Listeners to this podcast, outdoors people, are a high-risk group when it comes to Lyme disease, a serious bacterial infection that gets passed to humans through tick bites. Spending long hours in the wild, often off the beaten track, exposes us to insect bites more than regular folks. But Lyme disease is not only a threat to bushwhacking deerstalkers. Even children on the playground are at risk.
The consequences of untreated Lyme disease can be devastating and nothing short of life-changing. To make things worse, the diagnosis of Lyme disease is very difficult, knowledge about it among medical personnel is weak and treatment is prolonged and complicated. As always, prevention is a much better option.
Listen to this episode where I talk with Mary Ferry Smyth of Tick Talk Ireland about everything you need to know about Lyme disease, ticks and how to decrease the risk of contracting this nasty condition.
Many of us outdoors people like to keep records of the animal and fish species we have encountered, caught or seen during our time in the outdoors. To keep those records we use spreadsheets, databases, dedicated apps and, perhaps, a pen and paper if you’re a little old-timey chap. As it turns out, there is a website that can not only help you record and explore your sightings but also include your data in the national dataset that is used by scientists. This website is operated by The National Biodiversity Data Centre and, in this episode of the podcast, our guest is their Citizen Science Officer, Dave Wall.
In this episode you will hear a fascinating account about one man who has spent most of his life fighting illegal salmon netting in the rivers and estuaries of the Irish South West. His name is Bertie Brosnan and he has joined me with his son Dan to tell his fascinating story. But be warned, it is not for the fainthearted. You will hear about personal sacrifice, threats, damaged property, court sentences and shots fired.
There is a lot more than we could possibly fit into roughly an hour-long podcast and we only scratched the surface. That’s why we might get back to this tale in the future. Please leave your comments if you would like us to dig deeper.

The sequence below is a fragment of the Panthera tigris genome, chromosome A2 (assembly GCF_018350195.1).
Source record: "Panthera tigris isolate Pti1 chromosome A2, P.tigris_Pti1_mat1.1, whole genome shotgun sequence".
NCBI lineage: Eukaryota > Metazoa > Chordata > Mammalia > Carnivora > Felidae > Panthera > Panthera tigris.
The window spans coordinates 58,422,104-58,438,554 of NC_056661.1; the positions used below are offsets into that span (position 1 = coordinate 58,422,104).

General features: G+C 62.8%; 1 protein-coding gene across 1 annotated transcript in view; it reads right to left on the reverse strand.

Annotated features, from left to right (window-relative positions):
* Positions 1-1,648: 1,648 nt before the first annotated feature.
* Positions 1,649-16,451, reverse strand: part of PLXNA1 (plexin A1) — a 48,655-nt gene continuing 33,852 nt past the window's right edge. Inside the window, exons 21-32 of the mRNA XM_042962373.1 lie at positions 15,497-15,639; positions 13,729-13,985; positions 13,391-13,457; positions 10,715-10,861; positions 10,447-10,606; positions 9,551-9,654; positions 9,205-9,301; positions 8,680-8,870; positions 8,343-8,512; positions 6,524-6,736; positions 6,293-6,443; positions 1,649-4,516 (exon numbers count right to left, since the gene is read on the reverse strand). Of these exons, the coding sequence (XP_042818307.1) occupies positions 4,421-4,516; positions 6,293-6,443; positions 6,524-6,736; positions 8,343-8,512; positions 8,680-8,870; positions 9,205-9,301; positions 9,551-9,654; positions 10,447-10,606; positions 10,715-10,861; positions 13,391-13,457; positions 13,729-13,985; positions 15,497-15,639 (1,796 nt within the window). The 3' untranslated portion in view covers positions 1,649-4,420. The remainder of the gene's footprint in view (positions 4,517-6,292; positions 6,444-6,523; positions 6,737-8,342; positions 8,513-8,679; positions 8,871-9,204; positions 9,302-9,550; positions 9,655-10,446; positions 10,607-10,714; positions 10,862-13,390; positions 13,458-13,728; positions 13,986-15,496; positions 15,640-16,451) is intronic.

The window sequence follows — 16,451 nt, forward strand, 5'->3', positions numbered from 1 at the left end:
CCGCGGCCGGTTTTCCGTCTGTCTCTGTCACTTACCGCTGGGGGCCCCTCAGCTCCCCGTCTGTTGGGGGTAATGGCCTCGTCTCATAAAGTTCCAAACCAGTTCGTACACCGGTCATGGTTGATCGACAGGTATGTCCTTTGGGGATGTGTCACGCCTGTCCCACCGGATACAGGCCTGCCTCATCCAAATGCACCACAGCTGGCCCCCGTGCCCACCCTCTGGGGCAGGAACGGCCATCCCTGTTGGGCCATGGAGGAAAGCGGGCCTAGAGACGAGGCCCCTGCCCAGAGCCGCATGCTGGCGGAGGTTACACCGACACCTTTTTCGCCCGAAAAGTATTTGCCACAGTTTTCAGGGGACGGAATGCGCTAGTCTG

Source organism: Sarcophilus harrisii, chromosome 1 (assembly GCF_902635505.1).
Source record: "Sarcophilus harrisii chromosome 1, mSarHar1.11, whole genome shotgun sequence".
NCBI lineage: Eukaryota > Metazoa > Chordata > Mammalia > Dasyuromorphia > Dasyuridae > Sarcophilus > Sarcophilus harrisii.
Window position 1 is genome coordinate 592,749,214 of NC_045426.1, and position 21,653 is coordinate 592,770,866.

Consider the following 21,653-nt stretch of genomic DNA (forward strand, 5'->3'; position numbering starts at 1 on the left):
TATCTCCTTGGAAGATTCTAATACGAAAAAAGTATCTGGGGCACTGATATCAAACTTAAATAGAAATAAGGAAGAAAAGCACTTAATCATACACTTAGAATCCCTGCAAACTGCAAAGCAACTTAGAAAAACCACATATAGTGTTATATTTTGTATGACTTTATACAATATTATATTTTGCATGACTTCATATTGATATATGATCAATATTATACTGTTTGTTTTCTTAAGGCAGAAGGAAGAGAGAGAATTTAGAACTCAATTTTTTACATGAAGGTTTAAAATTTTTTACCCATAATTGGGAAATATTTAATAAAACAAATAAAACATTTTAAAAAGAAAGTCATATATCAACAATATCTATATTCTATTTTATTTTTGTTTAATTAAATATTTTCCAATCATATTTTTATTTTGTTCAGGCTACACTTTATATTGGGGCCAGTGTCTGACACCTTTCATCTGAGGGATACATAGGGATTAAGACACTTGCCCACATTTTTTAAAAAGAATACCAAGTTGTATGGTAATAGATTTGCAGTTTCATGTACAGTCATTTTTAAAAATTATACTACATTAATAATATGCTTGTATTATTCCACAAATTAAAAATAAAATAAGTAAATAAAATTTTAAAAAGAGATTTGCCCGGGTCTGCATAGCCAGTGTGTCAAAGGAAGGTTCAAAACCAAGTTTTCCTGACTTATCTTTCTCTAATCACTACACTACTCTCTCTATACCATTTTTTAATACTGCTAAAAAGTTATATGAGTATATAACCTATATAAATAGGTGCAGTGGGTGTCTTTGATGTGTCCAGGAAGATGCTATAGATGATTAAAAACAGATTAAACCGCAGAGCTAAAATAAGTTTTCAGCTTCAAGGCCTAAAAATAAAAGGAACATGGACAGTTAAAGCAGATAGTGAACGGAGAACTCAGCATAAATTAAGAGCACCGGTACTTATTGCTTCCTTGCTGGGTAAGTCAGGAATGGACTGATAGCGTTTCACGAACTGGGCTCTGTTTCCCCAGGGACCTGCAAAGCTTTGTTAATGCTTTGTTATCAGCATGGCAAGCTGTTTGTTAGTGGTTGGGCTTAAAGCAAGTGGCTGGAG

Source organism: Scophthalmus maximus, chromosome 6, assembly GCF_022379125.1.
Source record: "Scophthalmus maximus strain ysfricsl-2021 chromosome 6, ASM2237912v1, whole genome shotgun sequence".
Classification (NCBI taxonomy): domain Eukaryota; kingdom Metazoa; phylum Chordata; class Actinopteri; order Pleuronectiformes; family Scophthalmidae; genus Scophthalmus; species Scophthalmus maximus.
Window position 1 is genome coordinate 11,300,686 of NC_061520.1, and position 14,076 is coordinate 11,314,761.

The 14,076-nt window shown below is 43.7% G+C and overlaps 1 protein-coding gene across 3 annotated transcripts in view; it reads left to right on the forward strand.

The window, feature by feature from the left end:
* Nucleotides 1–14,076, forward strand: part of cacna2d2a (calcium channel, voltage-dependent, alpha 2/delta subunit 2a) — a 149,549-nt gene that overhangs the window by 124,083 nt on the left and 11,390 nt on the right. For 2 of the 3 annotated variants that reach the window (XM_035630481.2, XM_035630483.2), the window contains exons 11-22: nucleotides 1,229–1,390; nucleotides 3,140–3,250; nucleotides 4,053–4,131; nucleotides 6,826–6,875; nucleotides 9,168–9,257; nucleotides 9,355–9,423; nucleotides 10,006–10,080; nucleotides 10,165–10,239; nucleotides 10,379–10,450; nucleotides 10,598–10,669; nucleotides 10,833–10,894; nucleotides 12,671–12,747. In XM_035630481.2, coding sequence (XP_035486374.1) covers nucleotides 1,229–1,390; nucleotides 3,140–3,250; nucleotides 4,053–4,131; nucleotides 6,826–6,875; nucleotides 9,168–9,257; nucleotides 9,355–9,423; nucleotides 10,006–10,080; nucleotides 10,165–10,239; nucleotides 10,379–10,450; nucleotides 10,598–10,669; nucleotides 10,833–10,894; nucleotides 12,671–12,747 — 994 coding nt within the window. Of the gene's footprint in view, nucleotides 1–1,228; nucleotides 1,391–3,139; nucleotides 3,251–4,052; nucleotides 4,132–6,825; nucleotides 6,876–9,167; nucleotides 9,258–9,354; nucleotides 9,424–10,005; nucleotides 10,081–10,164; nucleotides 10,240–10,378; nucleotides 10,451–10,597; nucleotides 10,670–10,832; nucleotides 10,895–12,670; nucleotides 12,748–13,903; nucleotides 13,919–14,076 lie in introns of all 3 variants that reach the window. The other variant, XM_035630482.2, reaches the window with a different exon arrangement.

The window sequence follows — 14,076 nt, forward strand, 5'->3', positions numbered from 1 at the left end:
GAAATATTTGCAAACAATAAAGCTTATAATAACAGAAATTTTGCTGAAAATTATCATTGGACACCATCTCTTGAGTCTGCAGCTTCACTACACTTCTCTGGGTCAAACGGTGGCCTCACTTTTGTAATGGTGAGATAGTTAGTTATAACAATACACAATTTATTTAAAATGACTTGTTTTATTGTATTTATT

This is another episode of the podcast where I talk with the representative of a political party. The goal is, as always, to dig a little deeper into some of the issues affecting the outdoors lifestyle. This time our guest is Pippa Hackett who is a Green Party Councillor and a spokesperson on Agriculture, Food, Forestry, Heritage & Animal Welfare.
Once again I want to include the disclaimer that it is not my intention to promote any political party. Instead, I want outdoors enthusiasts to be aware of how their support for a particular option might impact the activities they love.
Hen harriers are ground-nesting birds of prey whose UK population is in critical condition. Unfortunately, time after time we hear that a hen harrier has been killed illegally on grouse moors, a heavily-managed grouse habitat used for driven grouse shooting. In this episode, I discuss this hot issue with a field sports journalist Matt Cross.
You have probably heard a dozen times that I am a semi-retired, obsessive, shark angler. So, ever since I started the podcast I wanted, one day, to have an episode with someone from the Shark Trust. Well, that day is today. Our guest is Ali Hood the Director of Conservation in Shark Trust and we spent over an hour talking sharks!
It was especially important for me to talk with Ali about the role of anglers in shark conservation. We also discussed three species of sharks that I am particularly interested in from an angling perspective: porbeagle shark, sixgill shark and mako shark. But we discussed much more than that and all of it very interesting.
So if you want to learn about sharks and shark conservation, crack open a can of your favourite beverage, sit back and listen up.